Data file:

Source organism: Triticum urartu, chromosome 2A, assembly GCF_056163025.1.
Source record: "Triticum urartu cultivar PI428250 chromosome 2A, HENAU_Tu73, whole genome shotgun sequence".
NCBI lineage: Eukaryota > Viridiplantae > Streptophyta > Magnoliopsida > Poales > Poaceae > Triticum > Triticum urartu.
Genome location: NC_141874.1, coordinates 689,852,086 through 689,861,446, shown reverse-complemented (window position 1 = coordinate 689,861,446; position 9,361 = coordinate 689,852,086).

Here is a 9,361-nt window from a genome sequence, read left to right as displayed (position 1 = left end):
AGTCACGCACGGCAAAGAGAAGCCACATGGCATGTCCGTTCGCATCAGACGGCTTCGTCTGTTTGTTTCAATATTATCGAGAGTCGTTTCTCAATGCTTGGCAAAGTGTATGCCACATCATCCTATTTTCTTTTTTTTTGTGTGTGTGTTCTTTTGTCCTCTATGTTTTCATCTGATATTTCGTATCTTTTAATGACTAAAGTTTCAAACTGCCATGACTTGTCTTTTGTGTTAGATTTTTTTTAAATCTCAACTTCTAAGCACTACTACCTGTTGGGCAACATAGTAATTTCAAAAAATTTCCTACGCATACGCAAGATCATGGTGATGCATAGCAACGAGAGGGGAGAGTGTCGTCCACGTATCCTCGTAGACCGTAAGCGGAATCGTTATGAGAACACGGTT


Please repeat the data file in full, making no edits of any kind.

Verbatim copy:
Source organism: Triticum urartu, chromosome 2A, assembly GCF_056163025.1.
Source record: "Triticum urartu cultivar PI428250 chromosome 2A, HENAU_Tu73, whole genome shotgun sequence".
NCBI lineage: Eukaryota > Viridiplantae > Streptophyta > Magnoliopsida > Poales > Poaceae > Triticum > Triticum urartu.
Genome location: NC_141874.1, coordinates 689,852,086 through 689,861,446, shown reverse-complemented (window position 1 = coordinate 689,861,446; position 9,361 = coordinate 689,852,086).

Here is a 9,361-nt window from a genome sequence, read left to right as displayed (position 1 = left end):
AGTCACGCACGGCAAAGAGAAGCCACATGGCATGTCCGTTCGCATCAGACGGCTTCGTCTGTTTGTTTCAATATTATCGAGAGTCGTTTCTCAATGCTTGGCAAAGTGTATGCCACATCATCCTATTTTCTTTTTTTTTGTGTGTGTGTTCTTTTGTCCTCTATGTTTTCATCTGATATTTCGTATCTTTTAATGACTAAAGTTTCAAACTGCCATGACTTGTCTTTTGTGTTAGATTTTTTTTAAATCTCAACTTCTAAGCACTACTACCTGTTGGGCAACATAGTAATTTCAAAAAATTTCCTACGCATACGCAAGATCATGGTGATGCATAGCAACGAGAGGGGAGAGTGTCGTCCACGTATCCTCGTAGACCGTAAGCGGAATCGTTATGAGAACACGGTT